To evaluate the effectiveness of this design, sight impaired individuals were shown to quickly and accurately detect people at a distance of up to 4 m. After a short period of using the system, almost all could recognize nearby objects such as walls, chairs and their own limbs.
While effective, however, Dr. Hicks and his colleagues recognized that one of the limitations of an opaque display would prevent the wearer from using any of their remaining sight to see the outside world. In age related macular degeneration, for example, a person may still perceive information from their peripheral visual field. Combining this information with stereo depth information would then allow a visually impaired person to more accurately determine information about their surroundings.
Because of this, it was decided to replace the LED display used in the previous design with a transparent organic light emitting display (OLED) from 4D Systems (New South Wales, Australia;www.4dsystems.com.au). Once again, an infra-red depth camera from Primesense was used to capture information and distance information transformed into brightness so that closer objects appear brighter. By displaying the generated image on two transparent 320 x 240 pixel displays mounted in a pair of glasses, however, the user is presented with depth information and a visual image (Figure 4).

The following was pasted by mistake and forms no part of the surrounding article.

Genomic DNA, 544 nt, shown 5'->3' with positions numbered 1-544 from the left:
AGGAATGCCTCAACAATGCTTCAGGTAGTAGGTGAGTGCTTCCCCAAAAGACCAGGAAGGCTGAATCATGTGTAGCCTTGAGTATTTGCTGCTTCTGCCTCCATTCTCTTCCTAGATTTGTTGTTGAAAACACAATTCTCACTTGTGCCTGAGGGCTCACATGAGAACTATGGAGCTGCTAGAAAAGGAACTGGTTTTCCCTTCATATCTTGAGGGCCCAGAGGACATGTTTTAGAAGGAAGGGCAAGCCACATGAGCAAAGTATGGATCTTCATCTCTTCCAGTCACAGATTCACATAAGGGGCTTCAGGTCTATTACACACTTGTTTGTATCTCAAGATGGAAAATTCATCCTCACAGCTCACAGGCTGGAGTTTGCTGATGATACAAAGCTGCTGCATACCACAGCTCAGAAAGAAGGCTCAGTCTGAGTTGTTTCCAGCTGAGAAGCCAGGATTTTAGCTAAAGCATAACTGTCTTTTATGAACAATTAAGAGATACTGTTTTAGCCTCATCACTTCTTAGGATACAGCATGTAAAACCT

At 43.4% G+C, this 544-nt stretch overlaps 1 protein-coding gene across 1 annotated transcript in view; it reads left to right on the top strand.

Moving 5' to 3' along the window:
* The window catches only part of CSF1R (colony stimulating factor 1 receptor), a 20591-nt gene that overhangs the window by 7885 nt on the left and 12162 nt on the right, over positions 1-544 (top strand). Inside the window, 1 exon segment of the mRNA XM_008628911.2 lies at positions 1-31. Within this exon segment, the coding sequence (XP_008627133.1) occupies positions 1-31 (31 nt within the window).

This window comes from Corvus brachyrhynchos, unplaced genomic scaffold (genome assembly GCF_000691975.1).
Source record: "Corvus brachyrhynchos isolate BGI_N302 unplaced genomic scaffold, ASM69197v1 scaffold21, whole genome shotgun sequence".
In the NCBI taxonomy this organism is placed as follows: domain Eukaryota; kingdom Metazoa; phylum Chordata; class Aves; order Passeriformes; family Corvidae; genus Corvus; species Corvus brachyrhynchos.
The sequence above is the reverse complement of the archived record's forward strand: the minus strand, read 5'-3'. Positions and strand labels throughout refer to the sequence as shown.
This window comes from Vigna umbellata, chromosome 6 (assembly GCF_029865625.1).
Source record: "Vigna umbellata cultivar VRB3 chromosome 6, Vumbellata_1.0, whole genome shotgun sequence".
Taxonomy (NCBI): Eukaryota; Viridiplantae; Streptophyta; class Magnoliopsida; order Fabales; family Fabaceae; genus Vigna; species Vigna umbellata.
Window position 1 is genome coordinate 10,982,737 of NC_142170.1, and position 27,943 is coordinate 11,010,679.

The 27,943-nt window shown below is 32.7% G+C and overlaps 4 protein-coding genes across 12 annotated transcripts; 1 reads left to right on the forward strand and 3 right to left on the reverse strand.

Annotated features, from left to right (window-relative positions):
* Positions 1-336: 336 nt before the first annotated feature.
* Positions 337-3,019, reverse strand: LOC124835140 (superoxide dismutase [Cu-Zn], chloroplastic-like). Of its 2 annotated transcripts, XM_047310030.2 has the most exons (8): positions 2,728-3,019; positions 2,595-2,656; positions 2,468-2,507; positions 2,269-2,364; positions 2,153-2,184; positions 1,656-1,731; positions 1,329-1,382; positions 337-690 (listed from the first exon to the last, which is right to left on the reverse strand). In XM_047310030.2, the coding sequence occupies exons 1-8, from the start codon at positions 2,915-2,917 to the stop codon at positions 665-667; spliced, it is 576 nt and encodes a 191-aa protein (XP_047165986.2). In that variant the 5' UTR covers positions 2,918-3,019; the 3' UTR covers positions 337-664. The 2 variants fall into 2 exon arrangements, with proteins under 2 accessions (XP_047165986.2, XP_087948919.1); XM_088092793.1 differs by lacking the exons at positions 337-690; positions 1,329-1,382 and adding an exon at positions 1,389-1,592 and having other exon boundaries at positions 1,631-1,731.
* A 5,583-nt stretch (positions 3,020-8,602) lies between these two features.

Augmenting the capability of the display is just one area where such systems will be improved. Indeed, one of the leading desires of the visually impaired is the wish to read. With this in mind, Dr. Hicks and his colleagues have also demonstrated systems using Point Grey cameras and a text to speech synthesizer software from Ivona Software (Gdynia, Poland;www.ivona.com) that can translate on-line text to speech.
At present such visual aids for the sight impaired are still bulky, requiring host computer processing and 3D camera peripherals. As such systems evolve, however, it may soon be possible to integrate such peripherals into a single pair of glasses that can be produced at low-cost. With such advances, the hundreds of thousands of people that now suffer from such diseases as age related macular degeneration (AMD), glaucoma and retinopathy will be given expanded visual capabilities.
New South Wales, Australia www.4dsystems.com.au
Bellevue, WA www.emagin.com
Gdynia, Poland www.ivona.com
Austin, TX www.ni.com
Nuffield Department of Clinical Neurosciences at University of Oxford
Oxford, England http://bit.ly/1624Mkc
Poznan, Poland www.ober-consulting.com
Richmond, BC, Canada www.ptgrey.com
Tel Aviv, Israel www.primesense.com
Retina Implant AG
Reutlingen, Germany http://retina-implant.de